Has Microsoft been looking at user files to find the 75TB OneDrive hoarders?

The announcement raises some concerns, beyond the tone of the announcement which witnesses Microsoft berating users for taking them at their word and actually using unlimited storage – and indeed, backing up files the way previous OneDrive head Chris Jones suggested they do. It's strongly reminiscent of a school teacher taking the class to task because 'some people have spoiled it for everyone else' – and sounds far more like the old Microsoft than the new cloud and mobile-friendly Microsoft of Satya Nadella.

It's also reminiscent of the blog post where Microsoft announced that it was taking away OneDrive placeholders because they confused some users (when the actual reason is technical problems on low capacity tablets).

Why didn't Microsoft – which offers sophisticated policy options for businesses that want to manage bandwidth and control who can work with which kinds of files – simply announce that it would throttle upload speeds for people uploading extra-large files, and remove people abusing the unlimited storage option?

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Every other provider – from ISPs to mobile carriers – that offers 'unlimited' options remembers to put the quote marks around the word, define what's actually available and police users who go over the limit. Did Microsoft only just do the calculations of what a billion users with 15GB or 30GB of free storage would cost them and realise how expensive its Windows 10 ambitions could get?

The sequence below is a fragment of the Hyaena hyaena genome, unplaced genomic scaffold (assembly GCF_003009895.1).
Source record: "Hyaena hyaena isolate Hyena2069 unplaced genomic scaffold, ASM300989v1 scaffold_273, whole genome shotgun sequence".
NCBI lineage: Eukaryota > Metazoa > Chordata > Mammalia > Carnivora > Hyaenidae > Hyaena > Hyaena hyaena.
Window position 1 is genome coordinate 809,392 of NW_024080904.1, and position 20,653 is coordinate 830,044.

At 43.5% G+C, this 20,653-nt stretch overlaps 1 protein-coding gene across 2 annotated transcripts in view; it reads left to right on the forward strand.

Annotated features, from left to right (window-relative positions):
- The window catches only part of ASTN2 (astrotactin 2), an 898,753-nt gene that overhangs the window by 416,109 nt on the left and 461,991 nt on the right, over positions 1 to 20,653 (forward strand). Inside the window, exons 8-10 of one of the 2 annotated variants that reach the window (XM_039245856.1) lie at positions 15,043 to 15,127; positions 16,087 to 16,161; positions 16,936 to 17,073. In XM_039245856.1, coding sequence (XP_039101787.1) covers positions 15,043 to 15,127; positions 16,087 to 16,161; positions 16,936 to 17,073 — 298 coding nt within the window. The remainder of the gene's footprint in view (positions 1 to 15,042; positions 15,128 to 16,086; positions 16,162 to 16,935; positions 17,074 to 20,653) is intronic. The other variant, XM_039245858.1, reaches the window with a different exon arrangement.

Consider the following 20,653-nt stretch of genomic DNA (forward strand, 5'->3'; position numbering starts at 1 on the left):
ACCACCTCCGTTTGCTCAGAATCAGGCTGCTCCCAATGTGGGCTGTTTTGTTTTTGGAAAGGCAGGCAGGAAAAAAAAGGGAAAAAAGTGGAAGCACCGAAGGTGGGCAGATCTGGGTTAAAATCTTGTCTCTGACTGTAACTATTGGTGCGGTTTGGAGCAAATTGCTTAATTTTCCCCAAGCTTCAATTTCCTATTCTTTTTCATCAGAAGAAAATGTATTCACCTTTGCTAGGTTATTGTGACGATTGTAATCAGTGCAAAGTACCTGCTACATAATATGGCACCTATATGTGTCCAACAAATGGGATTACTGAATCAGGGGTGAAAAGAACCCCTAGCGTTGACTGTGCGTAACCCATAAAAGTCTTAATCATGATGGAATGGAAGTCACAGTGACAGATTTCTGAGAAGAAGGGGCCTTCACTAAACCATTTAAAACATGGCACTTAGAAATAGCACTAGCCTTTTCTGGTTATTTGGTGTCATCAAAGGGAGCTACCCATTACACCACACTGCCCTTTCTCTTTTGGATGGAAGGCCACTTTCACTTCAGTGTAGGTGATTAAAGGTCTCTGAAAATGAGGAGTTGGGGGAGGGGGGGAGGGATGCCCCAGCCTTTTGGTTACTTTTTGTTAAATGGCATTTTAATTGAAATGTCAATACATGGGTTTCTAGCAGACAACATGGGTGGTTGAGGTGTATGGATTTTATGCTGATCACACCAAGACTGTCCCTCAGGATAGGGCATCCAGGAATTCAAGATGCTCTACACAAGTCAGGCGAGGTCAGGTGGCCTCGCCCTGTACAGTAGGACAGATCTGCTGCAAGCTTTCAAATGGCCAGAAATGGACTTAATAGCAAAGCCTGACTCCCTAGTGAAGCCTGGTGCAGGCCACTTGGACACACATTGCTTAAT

Microsoft snooping?

There is also the question of how Microsoft knows that those 75TB OneDrive users were uploading backups, movies and DVR recordings. To know that, the OneDrive team must still have been looking at the types of files on the service. Microsoft confirmed this to TechRadar.

The company said: "We have been consistent with the terms of the Microsoft Privacy Statement for OneDrive users and have not reviewed customer content. In an effort to improve OneDrive, we review file types and file size in the aggregate, such as patterns of behaviour. We are not reviewing personally identifiable information.

"In addition, we've had conversations with high-volume users about how they use the service. These conversations and data analysis have been the basis of our decision to change storage plans – optimising for how the vast majority of OneDrive customers use the service."

Certainly, the privacy statement says "When you use OneDrive, we collect data about your usage of the service, as well as the content you store in order to provide, improve and protect the services," and finding out what's using more space than expected comes under the heading of protecting the OneDrive service.

Alienating customers

But all the examples given are about what Microsoft can do for users by looking at their usage, rather than how Microsoft might be tracking users – "indexing the contents of your OneDrive documents so that you can search for them later and using location information to enable you to search for photos based on where the photo was taken."

Even metadata like the type and size of a file can reveal information – like the fact that people are saving a backup rather than a random file on OneDrive. That's more than most people expected Microsoft to be looking at on OneDrive. It's clear to see from the feedback on UserVoice (which quickly reached 6,000 votes in the first few hours) that the OneDrive changes have alienated formerly loyal customers.

Coming after concerns about privacy in Windows 10 – where, again, Microsoft is gathering information to improve the service it can offer – it suggests that Microsoft and customers aren't always on the same page concerning the implications of using a cloud service.